As we’ve discussed over the past few weeks, timing is everything in the debt collection industry. A great way to use time efficiently is by optimizing processes and making procedures run as smoothly as possible.
Lean Six Sigma and the Continuous Process Improvement approach are a common set of industry-proven tools that are applied throughout most organizations. Applying these tools to the practice of debt collection is invaluable.
The approach includes constantly evaluating your processes in an effort to improve them. This is done with a focus on both the big picture (how it impacts the business overall) as well as the individual team member (the whole is only as great as the sum of its parts).
The big picture starts with understanding the overall vision of where you’re trying to take your practice. This includes ensuring your organization is able to accomplish its goals with its current resources and that the process has the support, or “buy-in,” at all levels. The goal at the team member level is to consistently train and educate, which will ensure that each member’s role is being executed and fulfilled at the highest level of performance possible.
Think of the actions of debt collection as an assembly line process. A case is received and begins to go through the collection process. Typically that process will include evaluating and inputting information into the system you use, followed by pre-litigation, litigation, execution and with any luck, payment in full followed by a recorded release of judgment.
What must be evaluated throughout the entire process is three-fold: How long did this process take? How efficiently, and to what level of quality, was it performed? What was the cost and was it as cost-efficient as is reasonable?
This is where Lean Six Sigma comes in.
You can take the name quite literally—applying this approach to any business means trimming the fat (or the unnecessary steps) from your business process. The “lean” aspect focuses on efficiency. It takes a systematic approach to identify and eliminate waste (whether measured in time, effort or money) in the overall process. This is all evaluated with an overall goal of achieving perfection in the process, which brings us to the “Six Sigma” aspect of the approach.
Six Sigma is a methodology used to manage process variations in order to eliminate waste or defects with a goal of delivering the highest possible performance. In collections, our focus is providing the client with results as quickly as possible while also maintaining an emphasis on managing and minimizing risk. Achieving our goals will ultimately improve both customer and employee satisfaction.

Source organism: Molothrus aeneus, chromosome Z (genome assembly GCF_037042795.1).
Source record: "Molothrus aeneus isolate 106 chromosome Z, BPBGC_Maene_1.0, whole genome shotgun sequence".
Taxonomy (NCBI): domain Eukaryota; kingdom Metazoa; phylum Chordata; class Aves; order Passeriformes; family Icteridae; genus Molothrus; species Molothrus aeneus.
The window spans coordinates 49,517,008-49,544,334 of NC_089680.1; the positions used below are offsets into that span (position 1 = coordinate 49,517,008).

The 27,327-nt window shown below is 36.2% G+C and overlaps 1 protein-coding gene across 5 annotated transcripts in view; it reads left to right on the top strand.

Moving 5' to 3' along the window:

Executing a Continuous Process Improvement project must focus on one piece of the process at a time. That piece may be client satisfaction, operating concerns, improvement ideas, etc. and must always be tied to the overall goals/vision of the organization. To determine opportunity for improvement, you should ask several questions.
What is the problem or improvement opportunity?
Where does the problem exist (internally or externally?)
How long has it been a problem?
What is the extent of the problem and what is the impact?
Once you have identified and analyzed the problem, put it through the Continuous Process Improvement cycle, and implemented change, you must test your results. Remember to get the employees involved in the process. Resistance to change is a normal reaction; however, involving all parties in the decision for change and having them be a part of formulating the required change will instill a sense of ownership and a stake in seeing the change(s) achieve success.
While these approaches are meant to make your businesses more efficient and result in a more profitable process, you may run into mixed emotions from your team. Some will see the glass half full, believing everything is working just fine. Others will see the glass half empty, with a “this is how we’ve only done it” mentality. But with team empowerment and an environment that fosters patience in working toward a common goal, you may end the process with a common mindset that the glass is neither half empty nor half full—you were just using the wrong sized glass.